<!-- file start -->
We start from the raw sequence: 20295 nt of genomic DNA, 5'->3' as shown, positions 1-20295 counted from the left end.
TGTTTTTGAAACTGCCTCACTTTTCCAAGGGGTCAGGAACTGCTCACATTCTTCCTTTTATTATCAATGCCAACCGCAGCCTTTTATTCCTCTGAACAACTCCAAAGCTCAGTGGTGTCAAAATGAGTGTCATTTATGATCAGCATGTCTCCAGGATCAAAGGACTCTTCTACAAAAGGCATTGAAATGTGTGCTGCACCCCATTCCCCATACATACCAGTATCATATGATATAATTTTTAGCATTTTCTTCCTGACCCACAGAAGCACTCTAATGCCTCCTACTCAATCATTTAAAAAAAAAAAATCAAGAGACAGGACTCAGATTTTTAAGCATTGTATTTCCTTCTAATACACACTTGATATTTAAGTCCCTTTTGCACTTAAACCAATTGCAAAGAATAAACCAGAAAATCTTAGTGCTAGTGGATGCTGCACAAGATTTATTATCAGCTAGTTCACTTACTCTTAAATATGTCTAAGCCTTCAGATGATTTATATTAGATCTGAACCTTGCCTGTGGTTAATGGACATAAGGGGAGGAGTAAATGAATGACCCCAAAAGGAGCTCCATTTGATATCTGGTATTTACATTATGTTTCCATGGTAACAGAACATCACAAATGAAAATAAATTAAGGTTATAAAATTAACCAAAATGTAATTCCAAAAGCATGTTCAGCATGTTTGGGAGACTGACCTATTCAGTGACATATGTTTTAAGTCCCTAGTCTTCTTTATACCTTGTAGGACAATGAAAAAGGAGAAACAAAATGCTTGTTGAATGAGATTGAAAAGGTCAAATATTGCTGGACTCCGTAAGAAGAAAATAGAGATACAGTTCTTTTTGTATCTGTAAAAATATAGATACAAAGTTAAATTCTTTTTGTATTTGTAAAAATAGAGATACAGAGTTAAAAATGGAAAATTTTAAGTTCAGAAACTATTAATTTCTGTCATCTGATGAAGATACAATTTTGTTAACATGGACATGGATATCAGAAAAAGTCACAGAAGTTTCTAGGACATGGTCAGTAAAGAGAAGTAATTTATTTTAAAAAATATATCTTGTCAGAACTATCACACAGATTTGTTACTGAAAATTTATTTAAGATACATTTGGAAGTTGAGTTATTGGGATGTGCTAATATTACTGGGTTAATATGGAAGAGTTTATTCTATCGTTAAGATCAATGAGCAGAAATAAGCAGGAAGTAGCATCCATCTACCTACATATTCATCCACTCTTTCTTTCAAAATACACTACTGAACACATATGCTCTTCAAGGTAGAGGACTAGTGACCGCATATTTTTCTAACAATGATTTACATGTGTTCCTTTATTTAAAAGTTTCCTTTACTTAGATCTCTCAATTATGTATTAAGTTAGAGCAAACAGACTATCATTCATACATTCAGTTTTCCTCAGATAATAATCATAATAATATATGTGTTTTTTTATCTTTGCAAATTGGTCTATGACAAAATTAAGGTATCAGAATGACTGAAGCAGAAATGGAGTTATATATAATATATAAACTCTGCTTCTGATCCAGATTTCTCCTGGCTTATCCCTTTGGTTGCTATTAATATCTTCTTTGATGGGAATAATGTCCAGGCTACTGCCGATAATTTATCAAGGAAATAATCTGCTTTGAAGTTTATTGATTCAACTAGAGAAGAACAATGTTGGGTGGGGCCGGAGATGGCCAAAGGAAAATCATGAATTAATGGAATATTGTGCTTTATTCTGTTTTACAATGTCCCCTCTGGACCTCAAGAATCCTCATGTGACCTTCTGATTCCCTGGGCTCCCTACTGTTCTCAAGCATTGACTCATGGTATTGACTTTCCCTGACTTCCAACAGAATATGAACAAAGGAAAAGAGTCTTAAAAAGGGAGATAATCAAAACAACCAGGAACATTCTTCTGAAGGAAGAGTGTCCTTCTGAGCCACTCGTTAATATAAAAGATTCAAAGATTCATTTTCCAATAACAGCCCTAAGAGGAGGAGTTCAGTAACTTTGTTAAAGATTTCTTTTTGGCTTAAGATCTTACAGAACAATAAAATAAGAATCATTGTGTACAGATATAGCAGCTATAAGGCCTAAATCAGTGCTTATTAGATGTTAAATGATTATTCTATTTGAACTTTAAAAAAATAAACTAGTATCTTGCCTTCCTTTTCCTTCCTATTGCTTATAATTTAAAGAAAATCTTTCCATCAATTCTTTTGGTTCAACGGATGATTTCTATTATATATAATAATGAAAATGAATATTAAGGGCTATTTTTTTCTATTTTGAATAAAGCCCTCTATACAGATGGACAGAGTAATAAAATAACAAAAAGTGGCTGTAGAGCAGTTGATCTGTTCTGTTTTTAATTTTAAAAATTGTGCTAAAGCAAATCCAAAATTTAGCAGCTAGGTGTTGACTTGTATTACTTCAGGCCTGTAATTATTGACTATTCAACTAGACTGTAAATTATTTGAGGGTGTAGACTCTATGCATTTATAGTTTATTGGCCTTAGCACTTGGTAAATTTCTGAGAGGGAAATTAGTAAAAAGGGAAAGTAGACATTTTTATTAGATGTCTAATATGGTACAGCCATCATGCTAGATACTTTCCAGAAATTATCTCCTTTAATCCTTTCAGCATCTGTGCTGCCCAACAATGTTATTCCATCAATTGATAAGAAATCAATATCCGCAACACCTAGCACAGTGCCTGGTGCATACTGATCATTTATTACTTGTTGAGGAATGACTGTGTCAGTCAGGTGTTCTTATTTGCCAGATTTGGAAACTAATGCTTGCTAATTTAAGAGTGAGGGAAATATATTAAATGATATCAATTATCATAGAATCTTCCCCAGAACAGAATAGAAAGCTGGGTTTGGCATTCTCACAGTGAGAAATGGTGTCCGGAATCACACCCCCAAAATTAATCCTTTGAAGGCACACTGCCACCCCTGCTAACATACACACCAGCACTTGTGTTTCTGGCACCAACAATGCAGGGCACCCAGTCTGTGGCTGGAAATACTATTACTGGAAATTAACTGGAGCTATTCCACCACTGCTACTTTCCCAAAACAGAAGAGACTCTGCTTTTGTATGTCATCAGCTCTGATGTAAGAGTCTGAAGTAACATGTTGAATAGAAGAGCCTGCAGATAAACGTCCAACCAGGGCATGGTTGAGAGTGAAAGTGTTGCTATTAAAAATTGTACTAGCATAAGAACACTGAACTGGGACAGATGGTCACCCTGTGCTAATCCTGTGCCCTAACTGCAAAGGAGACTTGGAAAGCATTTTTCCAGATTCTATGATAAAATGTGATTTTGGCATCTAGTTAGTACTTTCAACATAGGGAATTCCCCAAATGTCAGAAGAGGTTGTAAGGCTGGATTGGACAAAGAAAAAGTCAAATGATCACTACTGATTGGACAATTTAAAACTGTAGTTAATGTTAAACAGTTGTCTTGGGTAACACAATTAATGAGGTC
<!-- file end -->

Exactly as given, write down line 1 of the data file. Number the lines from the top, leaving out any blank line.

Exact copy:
We start from the raw sequence: 20295 nt of genomic DNA, 5'->3' as shown, positions 1-20295 counted from the left end.